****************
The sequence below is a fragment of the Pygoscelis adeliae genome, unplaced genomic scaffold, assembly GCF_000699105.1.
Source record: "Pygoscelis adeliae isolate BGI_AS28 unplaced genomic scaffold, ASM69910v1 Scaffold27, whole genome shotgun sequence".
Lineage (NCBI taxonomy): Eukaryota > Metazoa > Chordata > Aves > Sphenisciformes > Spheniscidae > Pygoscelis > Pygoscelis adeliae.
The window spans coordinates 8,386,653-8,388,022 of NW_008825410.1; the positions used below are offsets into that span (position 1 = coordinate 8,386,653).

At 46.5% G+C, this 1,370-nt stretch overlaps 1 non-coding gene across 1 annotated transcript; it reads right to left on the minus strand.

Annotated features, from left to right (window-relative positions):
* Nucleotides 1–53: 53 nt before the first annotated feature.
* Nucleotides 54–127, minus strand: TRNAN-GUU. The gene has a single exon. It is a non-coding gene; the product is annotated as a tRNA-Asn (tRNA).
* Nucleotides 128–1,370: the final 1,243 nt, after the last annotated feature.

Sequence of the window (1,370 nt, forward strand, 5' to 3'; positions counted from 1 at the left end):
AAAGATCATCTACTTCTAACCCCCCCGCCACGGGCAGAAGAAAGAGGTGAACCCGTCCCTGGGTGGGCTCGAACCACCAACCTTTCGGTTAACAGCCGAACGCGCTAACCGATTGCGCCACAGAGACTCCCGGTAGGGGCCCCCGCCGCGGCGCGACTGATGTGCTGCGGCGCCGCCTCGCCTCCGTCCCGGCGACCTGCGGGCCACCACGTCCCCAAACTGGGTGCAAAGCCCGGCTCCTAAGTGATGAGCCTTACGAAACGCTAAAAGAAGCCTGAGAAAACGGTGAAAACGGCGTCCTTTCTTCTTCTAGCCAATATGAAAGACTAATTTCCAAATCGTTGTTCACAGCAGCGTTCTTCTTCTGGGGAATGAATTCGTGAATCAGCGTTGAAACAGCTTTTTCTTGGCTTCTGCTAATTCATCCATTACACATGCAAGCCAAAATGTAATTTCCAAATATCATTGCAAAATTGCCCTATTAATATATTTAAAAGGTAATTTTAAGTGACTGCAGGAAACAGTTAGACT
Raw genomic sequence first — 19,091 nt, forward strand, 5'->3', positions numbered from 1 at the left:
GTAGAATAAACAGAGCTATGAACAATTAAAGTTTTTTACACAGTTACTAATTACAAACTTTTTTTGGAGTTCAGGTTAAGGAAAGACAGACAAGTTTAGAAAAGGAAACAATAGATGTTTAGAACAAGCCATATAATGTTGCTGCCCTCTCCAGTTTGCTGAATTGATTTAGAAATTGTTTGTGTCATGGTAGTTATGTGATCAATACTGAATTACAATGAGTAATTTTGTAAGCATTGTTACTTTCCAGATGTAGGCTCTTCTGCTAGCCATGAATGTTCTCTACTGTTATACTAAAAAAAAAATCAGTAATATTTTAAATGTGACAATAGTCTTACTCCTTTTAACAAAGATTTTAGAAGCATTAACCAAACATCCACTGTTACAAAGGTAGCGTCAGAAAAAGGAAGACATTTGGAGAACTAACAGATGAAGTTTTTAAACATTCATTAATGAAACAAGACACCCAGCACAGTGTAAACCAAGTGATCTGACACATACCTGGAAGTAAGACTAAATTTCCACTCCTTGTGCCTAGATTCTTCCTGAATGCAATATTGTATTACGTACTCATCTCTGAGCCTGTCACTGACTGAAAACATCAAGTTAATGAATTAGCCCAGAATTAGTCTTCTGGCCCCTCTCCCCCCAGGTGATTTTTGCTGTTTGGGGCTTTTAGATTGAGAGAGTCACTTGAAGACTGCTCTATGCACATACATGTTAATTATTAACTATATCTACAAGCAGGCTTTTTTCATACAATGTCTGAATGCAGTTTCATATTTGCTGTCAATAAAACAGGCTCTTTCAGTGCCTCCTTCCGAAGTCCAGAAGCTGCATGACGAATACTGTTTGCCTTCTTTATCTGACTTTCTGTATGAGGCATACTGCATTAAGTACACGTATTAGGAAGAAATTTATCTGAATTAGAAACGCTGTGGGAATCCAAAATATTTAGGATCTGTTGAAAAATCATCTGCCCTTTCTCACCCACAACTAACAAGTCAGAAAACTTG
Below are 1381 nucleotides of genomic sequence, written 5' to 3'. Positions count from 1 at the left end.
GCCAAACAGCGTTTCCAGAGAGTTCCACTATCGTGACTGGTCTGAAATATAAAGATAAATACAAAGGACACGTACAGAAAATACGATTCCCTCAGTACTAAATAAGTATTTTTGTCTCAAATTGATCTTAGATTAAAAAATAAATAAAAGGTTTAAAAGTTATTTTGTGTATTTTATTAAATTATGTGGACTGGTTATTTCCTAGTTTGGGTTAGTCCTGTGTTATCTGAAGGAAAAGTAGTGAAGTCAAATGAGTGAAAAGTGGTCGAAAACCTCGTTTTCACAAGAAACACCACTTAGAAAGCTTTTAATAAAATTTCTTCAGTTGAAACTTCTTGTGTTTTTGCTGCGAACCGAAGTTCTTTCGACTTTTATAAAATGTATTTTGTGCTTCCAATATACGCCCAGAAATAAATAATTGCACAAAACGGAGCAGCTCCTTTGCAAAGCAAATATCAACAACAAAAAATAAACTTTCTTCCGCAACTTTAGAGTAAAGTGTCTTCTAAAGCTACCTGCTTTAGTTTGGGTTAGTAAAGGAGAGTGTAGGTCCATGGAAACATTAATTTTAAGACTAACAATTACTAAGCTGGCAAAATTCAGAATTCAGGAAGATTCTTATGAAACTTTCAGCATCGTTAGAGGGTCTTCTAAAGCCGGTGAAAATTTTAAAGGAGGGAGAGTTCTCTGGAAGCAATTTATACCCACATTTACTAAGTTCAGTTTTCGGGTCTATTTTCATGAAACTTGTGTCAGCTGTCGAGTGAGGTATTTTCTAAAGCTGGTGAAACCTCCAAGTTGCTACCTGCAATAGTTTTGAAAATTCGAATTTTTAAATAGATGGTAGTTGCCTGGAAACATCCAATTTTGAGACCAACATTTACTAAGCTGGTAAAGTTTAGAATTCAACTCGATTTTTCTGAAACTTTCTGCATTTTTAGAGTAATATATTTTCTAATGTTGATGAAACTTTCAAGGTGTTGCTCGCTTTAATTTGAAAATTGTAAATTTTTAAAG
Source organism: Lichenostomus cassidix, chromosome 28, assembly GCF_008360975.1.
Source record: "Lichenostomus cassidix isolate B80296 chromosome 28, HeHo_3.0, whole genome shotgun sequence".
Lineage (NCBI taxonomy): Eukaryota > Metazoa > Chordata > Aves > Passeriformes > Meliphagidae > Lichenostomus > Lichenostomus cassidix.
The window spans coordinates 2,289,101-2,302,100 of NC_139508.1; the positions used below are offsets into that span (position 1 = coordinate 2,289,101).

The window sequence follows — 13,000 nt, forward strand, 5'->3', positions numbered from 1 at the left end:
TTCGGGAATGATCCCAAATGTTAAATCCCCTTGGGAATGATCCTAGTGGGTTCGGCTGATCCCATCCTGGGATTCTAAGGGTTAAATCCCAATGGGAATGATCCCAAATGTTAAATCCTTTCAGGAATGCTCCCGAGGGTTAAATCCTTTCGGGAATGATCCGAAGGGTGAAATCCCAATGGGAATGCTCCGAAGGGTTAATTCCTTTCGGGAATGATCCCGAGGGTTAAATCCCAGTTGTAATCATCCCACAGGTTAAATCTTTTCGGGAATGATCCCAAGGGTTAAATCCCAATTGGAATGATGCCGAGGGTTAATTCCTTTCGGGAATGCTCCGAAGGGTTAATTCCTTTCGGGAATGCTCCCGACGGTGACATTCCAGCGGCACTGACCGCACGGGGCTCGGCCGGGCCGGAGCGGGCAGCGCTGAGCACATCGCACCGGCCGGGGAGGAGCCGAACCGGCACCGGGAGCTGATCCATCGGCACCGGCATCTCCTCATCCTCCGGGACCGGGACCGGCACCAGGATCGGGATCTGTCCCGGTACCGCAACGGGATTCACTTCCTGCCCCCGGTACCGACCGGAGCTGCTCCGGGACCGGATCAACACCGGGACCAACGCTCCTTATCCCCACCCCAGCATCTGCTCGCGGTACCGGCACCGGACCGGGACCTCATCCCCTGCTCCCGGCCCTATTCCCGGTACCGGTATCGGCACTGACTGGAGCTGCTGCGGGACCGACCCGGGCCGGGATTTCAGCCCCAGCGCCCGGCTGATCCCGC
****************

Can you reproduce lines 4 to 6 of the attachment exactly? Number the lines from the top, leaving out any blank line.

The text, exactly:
The window spans coordinates 8,386,653-8,388,022 of NW_008825410.1; the positions used below are offsets into that span (position 1 = coordinate 8,386,653).

At 46.5% G+C, this 1,370-nt stretch overlaps 1 non-coding gene across 1 annotated transcript; it reads right to left on the minus strand.

Annotated features, from left to right (window-relative positions):